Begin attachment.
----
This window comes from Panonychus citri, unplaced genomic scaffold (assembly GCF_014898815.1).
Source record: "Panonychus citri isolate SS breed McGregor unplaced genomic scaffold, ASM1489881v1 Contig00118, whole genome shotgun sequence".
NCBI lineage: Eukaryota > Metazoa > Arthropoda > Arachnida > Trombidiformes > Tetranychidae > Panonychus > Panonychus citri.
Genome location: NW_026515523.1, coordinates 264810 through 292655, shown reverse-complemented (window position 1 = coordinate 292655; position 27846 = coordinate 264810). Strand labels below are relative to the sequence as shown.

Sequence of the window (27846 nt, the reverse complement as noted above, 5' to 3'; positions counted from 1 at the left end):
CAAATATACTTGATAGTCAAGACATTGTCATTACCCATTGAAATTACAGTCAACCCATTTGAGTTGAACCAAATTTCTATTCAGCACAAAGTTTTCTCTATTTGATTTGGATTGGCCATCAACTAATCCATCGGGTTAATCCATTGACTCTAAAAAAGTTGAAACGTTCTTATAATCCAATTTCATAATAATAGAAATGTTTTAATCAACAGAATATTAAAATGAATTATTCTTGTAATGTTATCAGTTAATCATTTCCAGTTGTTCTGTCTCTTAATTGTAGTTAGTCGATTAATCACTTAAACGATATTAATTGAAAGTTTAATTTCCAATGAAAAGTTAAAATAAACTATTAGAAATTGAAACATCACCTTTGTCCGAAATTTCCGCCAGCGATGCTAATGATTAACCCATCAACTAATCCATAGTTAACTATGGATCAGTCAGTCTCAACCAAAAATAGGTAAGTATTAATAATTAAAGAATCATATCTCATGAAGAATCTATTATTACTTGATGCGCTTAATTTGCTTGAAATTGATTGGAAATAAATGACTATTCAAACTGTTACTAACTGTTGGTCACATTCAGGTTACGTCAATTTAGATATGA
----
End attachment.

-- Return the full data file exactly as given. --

This window comes from Panonychus citri, unplaced genomic scaffold (assembly GCF_014898815.1).
Source record: "Panonychus citri isolate SS breed McGregor unplaced genomic scaffold, ASM1489881v1 Contig00118, whole genome shotgun sequence".
NCBI lineage: Eukaryota > Metazoa > Arthropoda > Arachnida > Trombidiformes > Tetranychidae > Panonychus > Panonychus citri.
Genome location: NW_026515523.1, coordinates 264810 through 292655, shown reverse-complemented (window position 1 = coordinate 292655; position 27846 = coordinate 264810). Strand labels below are relative to the sequence as shown.

Sequence of the window (27846 nt, the reverse complement as noted above, 5' to 3'; positions counted from 1 at the left end):
CAAATATACTTGATAGTCAAGACATTGTCATTACCCATTGAAATTACAGTCAACCCATTTGAGTTGAACCAAATTTCTATTCAGCACAAAGTTTTCTCTATTTGATTTGGATTGGCCATCAACTAATCCATCGGGTTAATCCATTGACTCTAAAAAAGTTGAAACGTTCTTATAATCCAATTTCATAATAATAGAAATGTTTTAATCAACAGAATATTAAAATGAATTATTCTTGTAATGTTATCAGTTAATCATTTCCAGTTGTTCTGTCTCTTAATTGTAGTTAGTCGATTAATCACTTAAACGATATTAATTGAAAGTTTAATTTCCAATGAAAAGTTAAAATAAACTATTAGAAATTGAAACATCACCTTTGTCCGAAATTTCCGCCAGCGATGCTAATGATTAACCCATCAACTAATCCATAGTTAACTATGGATCAGTCAGTCTCAACCAAAAATAGGTAAGTATTAATAATTAAAGAATCATATCTCATGAAGAATCTATTATTACTTGATGCGCTTAATTTGCTTGAAATTGATTGGAAATAAATGACTATTCAAACTGTTACTAACTGTTGGTCACATTCAGGTTACGTCAATTTAGATATGA